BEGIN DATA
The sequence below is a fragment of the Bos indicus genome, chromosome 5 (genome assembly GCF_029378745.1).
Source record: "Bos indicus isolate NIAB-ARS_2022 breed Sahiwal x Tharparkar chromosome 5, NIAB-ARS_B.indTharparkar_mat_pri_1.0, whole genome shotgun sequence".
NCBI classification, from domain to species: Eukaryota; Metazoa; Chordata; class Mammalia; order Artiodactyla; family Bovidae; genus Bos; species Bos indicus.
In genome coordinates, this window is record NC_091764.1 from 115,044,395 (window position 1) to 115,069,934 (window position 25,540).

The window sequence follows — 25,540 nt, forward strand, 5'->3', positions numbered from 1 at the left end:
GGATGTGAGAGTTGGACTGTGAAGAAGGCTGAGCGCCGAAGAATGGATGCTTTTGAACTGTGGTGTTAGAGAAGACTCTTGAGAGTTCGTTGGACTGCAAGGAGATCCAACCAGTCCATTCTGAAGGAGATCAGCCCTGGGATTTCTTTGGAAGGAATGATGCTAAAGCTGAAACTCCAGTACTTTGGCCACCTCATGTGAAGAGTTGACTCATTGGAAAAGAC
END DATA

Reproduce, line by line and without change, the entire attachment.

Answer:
The sequence below is a fragment of the Bos indicus genome, chromosome 5 (genome assembly GCF_029378745.1).
Source record: "Bos indicus isolate NIAB-ARS_2022 breed Sahiwal x Tharparkar chromosome 5, NIAB-ARS_B.indTharparkar_mat_pri_1.0, whole genome shotgun sequence".
NCBI classification, from domain to species: Eukaryota; Metazoa; Chordata; class Mammalia; order Artiodactyla; family Bovidae; genus Bos; species Bos indicus.
In genome coordinates, this window is record NC_091764.1 from 115,044,395 (window position 1) to 115,069,934 (window position 25,540).

The window sequence follows — 25,540 nt, forward strand, 5'->3', positions numbered from 1 at the left end:
GGATGTGAGAGTTGGACTGTGAAGAAGGCTGAGCGCCGAAGAATGGATGCTTTTGAACTGTGGTGTTAGAGAAGACTCTTGAGAGTTCGTTGGACTGCAAGGAGATCCAACCAGTCCATTCTGAAGGAGATCAGCCCTGGGATTTCTTTGGAAGGAATGATGCTAAAGCTGAAACTCCAGTACTTTGGCCACCTCATGTGAAGAGTTGACTCATTGGAAAAGAC